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Friendly postcard from a think-tank

world Updated: Jun 03, 2011 01:45 IST
Reshma Patil

A decorated tree topped with a Merry Christmas sign stood in a corner. A large red stocking was stuck on the refrigerator topped with cans of illy coffee. And at the long wooden table beneath the Christmasy snowflakes still hanging from the ceiling, professor Cui Liru held forth on China's relations with Pakistan and India.

"India's development is smoother than Pakistan's. India enjoys stronger status," said Cui. "Pakistan is confronted with a much more difficult situation inside and outside Pakistan, than India. I think it's understandable for China to help Pakistan tide over its difficulties."

Officially orchestrated visits to government venues in Beijing usually involve tours that begin and end no farther than a conference room or the lobby where we stand and take notes next to a large model of a new city being built.

On Wednesday, the foreign ministry took the media to one of its largest think-tanks, the China Institutes of Contemporary International Relations (CICIR) launched in 1980 as Beijing embarked on its reform and opening-up policy. The address is so elite that the bus driver got lost in his search for 11 institutes home to 380 scholars studying global security on a single landscaped campus.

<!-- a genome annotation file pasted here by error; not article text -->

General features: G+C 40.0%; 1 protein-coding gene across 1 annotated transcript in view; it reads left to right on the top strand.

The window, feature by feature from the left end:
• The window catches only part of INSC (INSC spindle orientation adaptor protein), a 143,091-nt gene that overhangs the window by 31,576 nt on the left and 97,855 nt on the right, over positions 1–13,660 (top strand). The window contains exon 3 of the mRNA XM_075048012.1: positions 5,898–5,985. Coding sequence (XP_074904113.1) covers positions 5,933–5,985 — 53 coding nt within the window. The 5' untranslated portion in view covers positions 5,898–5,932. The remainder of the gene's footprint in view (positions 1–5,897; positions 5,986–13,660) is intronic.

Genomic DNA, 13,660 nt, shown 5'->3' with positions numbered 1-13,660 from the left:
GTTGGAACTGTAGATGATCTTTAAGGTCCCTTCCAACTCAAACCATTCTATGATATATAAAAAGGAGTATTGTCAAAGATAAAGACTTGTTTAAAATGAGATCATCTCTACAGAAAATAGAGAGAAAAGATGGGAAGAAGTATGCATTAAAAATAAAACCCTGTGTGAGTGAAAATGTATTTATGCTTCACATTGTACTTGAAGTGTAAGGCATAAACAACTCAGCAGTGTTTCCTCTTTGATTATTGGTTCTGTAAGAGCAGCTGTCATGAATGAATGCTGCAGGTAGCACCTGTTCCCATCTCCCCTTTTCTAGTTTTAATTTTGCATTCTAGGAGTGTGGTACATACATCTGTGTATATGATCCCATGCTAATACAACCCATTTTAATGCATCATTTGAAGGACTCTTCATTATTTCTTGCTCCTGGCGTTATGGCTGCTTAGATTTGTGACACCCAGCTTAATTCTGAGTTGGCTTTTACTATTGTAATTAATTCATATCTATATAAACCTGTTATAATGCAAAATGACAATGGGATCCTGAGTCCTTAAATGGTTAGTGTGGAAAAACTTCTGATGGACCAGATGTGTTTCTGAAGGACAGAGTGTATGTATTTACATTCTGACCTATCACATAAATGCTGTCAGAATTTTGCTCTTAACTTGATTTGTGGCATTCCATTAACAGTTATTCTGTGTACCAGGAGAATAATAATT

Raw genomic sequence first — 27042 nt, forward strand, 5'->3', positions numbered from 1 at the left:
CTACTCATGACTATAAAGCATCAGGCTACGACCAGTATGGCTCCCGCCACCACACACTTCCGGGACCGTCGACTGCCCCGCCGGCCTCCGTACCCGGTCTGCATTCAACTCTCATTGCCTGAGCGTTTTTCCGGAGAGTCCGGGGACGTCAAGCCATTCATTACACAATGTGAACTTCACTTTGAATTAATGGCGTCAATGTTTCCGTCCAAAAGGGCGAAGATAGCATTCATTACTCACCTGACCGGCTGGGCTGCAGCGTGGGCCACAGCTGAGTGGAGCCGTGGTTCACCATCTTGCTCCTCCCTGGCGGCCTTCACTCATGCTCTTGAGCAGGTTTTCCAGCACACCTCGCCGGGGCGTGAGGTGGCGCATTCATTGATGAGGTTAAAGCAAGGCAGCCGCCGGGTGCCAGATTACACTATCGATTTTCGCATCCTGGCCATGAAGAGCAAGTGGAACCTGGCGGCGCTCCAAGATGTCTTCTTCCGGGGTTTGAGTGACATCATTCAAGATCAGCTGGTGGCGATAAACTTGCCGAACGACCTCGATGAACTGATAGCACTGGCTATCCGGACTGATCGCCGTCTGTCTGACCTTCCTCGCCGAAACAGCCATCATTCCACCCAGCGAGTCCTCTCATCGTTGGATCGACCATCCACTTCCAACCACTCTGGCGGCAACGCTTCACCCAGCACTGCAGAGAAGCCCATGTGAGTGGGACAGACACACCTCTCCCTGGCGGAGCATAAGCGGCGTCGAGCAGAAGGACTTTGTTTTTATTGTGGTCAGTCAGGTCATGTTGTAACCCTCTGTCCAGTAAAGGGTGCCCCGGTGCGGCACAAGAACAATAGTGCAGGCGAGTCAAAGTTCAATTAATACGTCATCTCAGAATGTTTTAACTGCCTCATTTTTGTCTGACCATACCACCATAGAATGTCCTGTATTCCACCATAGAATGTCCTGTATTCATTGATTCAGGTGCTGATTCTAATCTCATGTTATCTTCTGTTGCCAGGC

We were ushered straight to the western setting in the café and later allowed into two reading rooms with international titles including Cosmopolitan - and several books on caste politics in India.

The scholars said they were presenting individual opinions, not the views of the government on foreign policy. At the outset, the media was asked to raise questions on Russia. No hands went up and the Russia scholar beside me promptly left in relief. The question on India was raised last, but it got the longest though standard official response. The CICIR President Cui echoed official strategists who have said recently that China will not harm its relations with India while promoting China-Pakistan ties with stepped up military and economic aid and nuclear reactors.

"And China-India relations will not be developed at the expense of China-Pakistan relations," Cui added. "Maybe in future, India and Pakistan will understand China's policy."

For now, New Delhi is not convinced.